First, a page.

Since the launch of the project, the Herculaneum Conservation Project team had recognized the need to identify strategies and solutions to ensure the site’s long-term conservation, but only by understanding what happened at Herculaneum from the 1970s to the 1990s was it possible to find the right approaches. Indeed, following Amedeo Maiuri’s large-scale excavation campaigns (he retired at the beginning of the 1960s), the archaeological site began a period of gradual and exponential decay. This was caused by various factors, but primarily because the system of on-going maintenance, previously carried out by a permanent team of Soprintendenza workmen, was gradually dismantled. Site management almost came to a halt due to substantial changes to the public administration, both at national and local levels, with funding increasingly used for large one-off projects and increasingly less available for general management needs (including maintenance). In parallel tourism shifted from an elite activity to the type of mass tourism that is seen today. To understand further the factors which brought about this unsustainable situation click here.
To avoid returning to this situation, the Herculaneum Conservation Project is operating on various levels and in different directions. On one hand, conservation and maintenance works are planned so that they can be easily carried out by the Soprintendenza in the future (tender processes, works supervision, works documentation, etc.) and in such a way that they can also carry out routine maintenance in the long-term. The use of resources is crucial in this context and one of the current aims of the Herculaneum Conservation Project is to identify the minimum levels of resources that need to be invested in site management annually in order to avoid going back to the previous poor conservation conditions.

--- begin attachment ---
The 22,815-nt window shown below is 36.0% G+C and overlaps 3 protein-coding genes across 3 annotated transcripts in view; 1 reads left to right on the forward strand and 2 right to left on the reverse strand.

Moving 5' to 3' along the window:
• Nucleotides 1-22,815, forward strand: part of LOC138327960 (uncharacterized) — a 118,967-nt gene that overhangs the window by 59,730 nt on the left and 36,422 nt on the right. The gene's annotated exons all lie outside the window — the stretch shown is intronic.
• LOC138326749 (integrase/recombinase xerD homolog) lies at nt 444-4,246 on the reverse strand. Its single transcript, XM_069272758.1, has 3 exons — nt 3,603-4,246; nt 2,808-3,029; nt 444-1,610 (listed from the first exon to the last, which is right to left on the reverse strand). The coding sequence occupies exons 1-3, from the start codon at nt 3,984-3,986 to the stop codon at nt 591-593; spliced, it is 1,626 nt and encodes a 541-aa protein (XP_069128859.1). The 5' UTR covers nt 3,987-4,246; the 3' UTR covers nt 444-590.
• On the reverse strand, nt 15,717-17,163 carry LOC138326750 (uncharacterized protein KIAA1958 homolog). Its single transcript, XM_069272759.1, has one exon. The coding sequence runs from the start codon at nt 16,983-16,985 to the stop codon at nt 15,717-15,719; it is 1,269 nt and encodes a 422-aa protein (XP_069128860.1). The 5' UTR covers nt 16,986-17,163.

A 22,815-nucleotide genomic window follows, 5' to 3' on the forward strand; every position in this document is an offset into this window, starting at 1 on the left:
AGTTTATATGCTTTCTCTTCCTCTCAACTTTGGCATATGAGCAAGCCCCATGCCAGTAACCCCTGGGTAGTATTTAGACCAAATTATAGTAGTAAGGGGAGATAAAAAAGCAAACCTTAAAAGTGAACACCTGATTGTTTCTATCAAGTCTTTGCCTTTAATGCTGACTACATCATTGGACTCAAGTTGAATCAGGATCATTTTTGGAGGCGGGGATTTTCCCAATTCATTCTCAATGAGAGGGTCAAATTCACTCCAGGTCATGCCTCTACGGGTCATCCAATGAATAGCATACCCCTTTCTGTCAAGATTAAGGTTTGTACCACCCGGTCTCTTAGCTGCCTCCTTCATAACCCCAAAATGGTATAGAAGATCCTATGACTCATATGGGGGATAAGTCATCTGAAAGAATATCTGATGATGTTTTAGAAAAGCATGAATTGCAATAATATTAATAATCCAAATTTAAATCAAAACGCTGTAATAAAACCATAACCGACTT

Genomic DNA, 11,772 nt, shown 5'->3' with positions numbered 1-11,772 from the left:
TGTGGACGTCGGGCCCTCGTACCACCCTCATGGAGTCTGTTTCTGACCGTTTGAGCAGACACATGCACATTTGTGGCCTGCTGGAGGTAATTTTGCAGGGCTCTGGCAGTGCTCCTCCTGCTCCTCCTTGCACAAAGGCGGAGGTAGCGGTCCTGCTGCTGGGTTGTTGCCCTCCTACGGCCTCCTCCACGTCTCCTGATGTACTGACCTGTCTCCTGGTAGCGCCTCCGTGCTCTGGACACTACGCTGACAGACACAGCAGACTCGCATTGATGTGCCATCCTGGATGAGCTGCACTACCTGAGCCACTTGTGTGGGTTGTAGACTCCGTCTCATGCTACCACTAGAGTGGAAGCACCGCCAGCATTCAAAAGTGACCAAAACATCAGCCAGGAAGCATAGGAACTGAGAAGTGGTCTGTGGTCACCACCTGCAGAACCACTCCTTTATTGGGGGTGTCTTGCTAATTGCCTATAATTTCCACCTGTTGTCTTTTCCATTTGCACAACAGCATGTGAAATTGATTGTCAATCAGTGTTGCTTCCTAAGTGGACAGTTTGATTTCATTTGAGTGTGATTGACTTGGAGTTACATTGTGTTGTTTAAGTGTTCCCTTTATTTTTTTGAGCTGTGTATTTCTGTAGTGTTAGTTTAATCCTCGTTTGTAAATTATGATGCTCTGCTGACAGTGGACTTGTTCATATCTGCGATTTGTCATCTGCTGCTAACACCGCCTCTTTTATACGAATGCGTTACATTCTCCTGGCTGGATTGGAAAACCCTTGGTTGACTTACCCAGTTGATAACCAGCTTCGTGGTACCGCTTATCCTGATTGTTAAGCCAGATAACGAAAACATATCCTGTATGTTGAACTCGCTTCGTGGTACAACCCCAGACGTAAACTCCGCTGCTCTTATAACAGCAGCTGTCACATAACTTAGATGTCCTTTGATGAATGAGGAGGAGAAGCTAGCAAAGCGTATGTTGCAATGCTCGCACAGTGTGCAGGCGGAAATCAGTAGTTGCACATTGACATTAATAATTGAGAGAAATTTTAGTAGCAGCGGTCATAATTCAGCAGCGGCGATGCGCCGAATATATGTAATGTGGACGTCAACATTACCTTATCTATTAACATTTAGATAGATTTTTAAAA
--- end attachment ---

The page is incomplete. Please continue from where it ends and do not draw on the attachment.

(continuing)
In addition, a lot of emphasis is also being given today to research into alternative resources which could be used to support the archaeological site. For example, the Herculaneum Conservation Project has been able to create a network of external partners (Italian and international universities and research institutes) who offer scientific support for the conservation work completely free of charge. Thanks to this approach increased attention is being given to safeguarding the site, as well as raising greater international awareness about Herculaneum.
Moreover, the Herculaneum Conservation Project has invested heavily in the creation of a GIS database as a tool for gathering documentation and informing works programming because it can help define priorities for works and assess where to invest the available resources. Finally, the outreach activities undertaken by the Herculaneum Conservation Project and the Herculaneum Centre, such as partnerships with the local authorities and community groups are key for the archaeological site’s long-term sustainability.